Laura Benanti On THE MOST HAPPY FELLA & GYPSY Memories
In a revealing new interview, Laura Benanti shares her enthusiasm for participating in the new Encores! production of Frank Loesser's classic musical THE MOST HAPPY FELLA as well as shares memories from her Tony Award-winning role in the most recent Broadway revival of GYPSY.
Commenting on her current run in THE MOST HAPPY FELLA, Benanti shares of the difficult score for the piece, "It's tricky music. It's all over the place. You have to manage to be sort of warm in your lower process and bring that into your upper process. You're sort of shot out of the cannon in the first five minutes of the play."
Benenti adds, "As an actress, what I find tricky about her is that she spends a great deal of time reacting to people. That can put you in a sort of "victim" position, which I find extremely boring. It's not of our time, so how do you honor the piece but make sure that she is an entirely "real" human being? How do you spend so much reacting to what has been "done" to you? In those moments where she is taking matters into her own hands, I really try to sink into it."
Furthermore, reflecting on her GYPSY experience working with director Arthur Laurents, Benanti reveals, "Arthur Laurents helped me navigate the openness of the child and the longing of the child and then the anger and the sex of the woman. He really helped me in the beginning with Louise, because I was twenty-seven, I think, and I was concerned that I was too old and I was trying to play a kid. He said, 'Stop doing that - just be available so we can see how you are feeling.' So that's what I started to do - to think of her as a completely empty canvas and start the play clean every night and wipe away everything I've ever known. All she knows is that she loves her mom and her sister and that she's not good at anything. And she loves animals. That's all she knows. And I had to let every thing happening on the way inform her. The important transition is in the script - the final insult to injury after Herbie leaves, and it's just her and her mother. She's never worn anything other than boy clothes and how to transition from the fear of that into "Everyone is looking at me the way I've wanted to be looked at" and how through the script, she devoured that energy and it sort of masticated itself and turned into anger. Arthur told me to think less about the sex and more about the anger. She deals in humor - that's her whole schtick."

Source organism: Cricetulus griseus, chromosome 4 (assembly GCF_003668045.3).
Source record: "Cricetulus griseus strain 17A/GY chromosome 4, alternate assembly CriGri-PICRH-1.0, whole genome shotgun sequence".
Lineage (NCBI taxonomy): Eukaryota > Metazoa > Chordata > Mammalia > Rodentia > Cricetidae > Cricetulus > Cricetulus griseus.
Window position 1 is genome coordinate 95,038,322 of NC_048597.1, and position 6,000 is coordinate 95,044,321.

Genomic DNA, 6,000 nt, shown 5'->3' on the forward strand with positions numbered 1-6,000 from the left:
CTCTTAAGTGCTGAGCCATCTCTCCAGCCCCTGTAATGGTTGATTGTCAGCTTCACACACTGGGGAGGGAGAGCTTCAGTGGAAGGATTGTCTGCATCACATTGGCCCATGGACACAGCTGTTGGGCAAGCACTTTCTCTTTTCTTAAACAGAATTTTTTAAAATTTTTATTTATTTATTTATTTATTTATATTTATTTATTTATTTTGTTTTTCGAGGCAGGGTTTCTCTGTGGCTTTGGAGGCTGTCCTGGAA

Benanti concludes, "She knows she doesn't have any 'talent.' So that was the key for me, and Arthur helped me a lot with that. We had one tricky bit where he wanted me to use a lower voice in that last scene with Rose, and it didn't seem real. I have a sort of naturally high speaking voice."
Check out the original article on the matter here.
Photo Credit: Walter McBride